Another example would be the lack of teaching of the Four Last Things, including the real possibility of going to Hell after judgment. The average Catholic funeral must seem to a young person to be a kind of instant canonisation. The emotional 'needs' of the mourners seem to trump praying earnestly that the soul of the departed may be open to the life-giving mercy of God. Most of our text books and teachers blithely assume that everyone who dies goes to heaven. Perhaps what we used to know as “presumption” (a term unknown to those in our schools) is our greatest sin today. It is a sin against the Holy Spirit.
If one turns to sex education, the Church does not officially and substantially teach anything different from what it taught before the Council: that any information on that subject is virtually entirely the responsibility of the parents at the secondary age. These might ask for some help, while always maintaining control. Children of primary age must never be given sex education in groups, especially mixed groups. This is the official position of the Church. But many dioceses in England, through their recommended sex education policies, encourage governors to specify learning targets for children as young as five. In my experience this can easily involve the use of materials which would have earned their producers jail sentences not that long ago. One text recommended for infants in onediocese describes in detail, using the coarsest terms, the various kinds of homosexual physical relationships!
Significant Weaknesses in Current Programmes
The Birmingham Archdiocesan scheme How I Am, recently introduced to all its secondary schools, is praised as being especially moderate by Father John Fleming, an Australian bioethics professor and member of the Pontifical Academy for Life. But he also highlights significant weaknesses, for example: “Argumentation to justify fundamental Catholic and Christian positions on sex education is lamentably absent” and, it invokes “secular rhetoric in explaining the aim of understanding the Church’s teaching on contraception and pregnancy as becoming ‘able to make informed choices’”. Further, Fr Fleming highlights a fact sheet which, prefaced by a short, generic disclaimer, “mentions the right to counselling on ‘sexual health’, and that is code for abortion and contraception among other things.There is actually no moral right to such counselling, let alone counselling of children without parental consent. In the Catholic tradition, parents are the first educators of their children.” (cf, “Abortion and Sex Education” SPUC publications p.41)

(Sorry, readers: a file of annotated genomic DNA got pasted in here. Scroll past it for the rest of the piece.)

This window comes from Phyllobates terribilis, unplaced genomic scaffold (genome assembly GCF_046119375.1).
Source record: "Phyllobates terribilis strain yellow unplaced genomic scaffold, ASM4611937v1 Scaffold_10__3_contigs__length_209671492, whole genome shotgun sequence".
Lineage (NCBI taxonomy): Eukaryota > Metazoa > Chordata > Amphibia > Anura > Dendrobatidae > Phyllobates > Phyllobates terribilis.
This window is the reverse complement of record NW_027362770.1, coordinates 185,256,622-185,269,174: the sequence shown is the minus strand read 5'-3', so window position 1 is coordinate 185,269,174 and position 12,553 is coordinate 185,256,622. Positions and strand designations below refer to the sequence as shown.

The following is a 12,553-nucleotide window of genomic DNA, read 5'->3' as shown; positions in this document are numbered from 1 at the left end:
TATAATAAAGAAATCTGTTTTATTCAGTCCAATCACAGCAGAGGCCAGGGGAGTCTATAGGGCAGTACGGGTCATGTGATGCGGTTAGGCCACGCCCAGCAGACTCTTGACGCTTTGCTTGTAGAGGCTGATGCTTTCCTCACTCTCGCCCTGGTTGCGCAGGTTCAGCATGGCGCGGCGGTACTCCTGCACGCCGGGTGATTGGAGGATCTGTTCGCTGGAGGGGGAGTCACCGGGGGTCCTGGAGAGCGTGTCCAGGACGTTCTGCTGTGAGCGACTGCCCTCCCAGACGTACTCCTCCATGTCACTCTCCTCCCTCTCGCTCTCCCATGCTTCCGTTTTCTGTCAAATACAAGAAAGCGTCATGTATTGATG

It would constitute no excuse to say that Catholic schools were required by law to teach sex education in this way but, in any case, it is not required. In primary schools, governors are required to discuss sex education and to have a policy, but that policy can be that nothing is taught in the school. In secondary schools, the requirement is only to teach the National Curriculum, which is nothing horrific per se. Everything else is up to the governors. Yet the corruption of the young goes on.
The September 2006 edition of the ProLife Times, the SPUC newspaper, reports a Catholic primary school in one Archdiocese which has shown the Channel Four series Living and Growing. It has “explicit animations of sexual intercourse, accompanied by detailed verbal accounts of sex and masturbation with animated sequences showing sex and ejaculation.” In a Lancashire secondary school, the head of science was quoted in the local paper as saying this: “It’s terrible that kids are due to leave school when they are 16 and aren’t learning about where to get contraceptives… Now we go out and get the contraceptive
packs to show them.” The headmaster of the school, a priest who is a member of a religious order, confirmed that the school shows contraceptives to students. He also stated that the head of science had been “duped into talking to the local press and was quoted out of context.” What, one wonders, would be “in context”?
All the changes in the actual teaching of the Faith since the 1960s were accompanied by changes in English society and in education itself. These made things even worse. In the 1960s, the Harold Wilson Labour government forced secondary schools to become comprehensive and the Catholic system changed in a matter of years almost as if going comprehensive was something to be done “in the spirit of Vatican II”. Leaving aside the educational arguments about whether there ought or not to be grammar schools and selection, the actual process was a disaster for Catholic schools. Most of the Catholic grammar schools were direct grant, a wonderful system which meant that the school could be run as if it were an independent school while the local education authorities funded most of the pupils. Asschools were 'comped some schools just closed; others were forcibly 'linked' with others perhaps miles away. Teachers were redeployed, leaving governors little control over appointments, and lowering the morale of the profession. The discipline for which our schools had been so famous was placed under strain.
All Catholic grammar schools were single sex; almost all comprehensives were co-educational. That change was never discussed philosophically, but was simply accepted as an inevitable part of going comprehensive. Very often, the key decisions were made by architects and surveyors based on the capacity of buildings. Sixth formers bolted out of the Catholic system into 'techs' or local authority sixth form colleges. Almost all the few Catholic grammar schools that remained became independent and entirely fee paying. Thus, ironically, socialism ensured that such schools, which were formerly open to all, were restricted to the children of the rich. Another irony was that most of the Catholic bishops had been educated at these very schools which they allowed to be closed or transformed.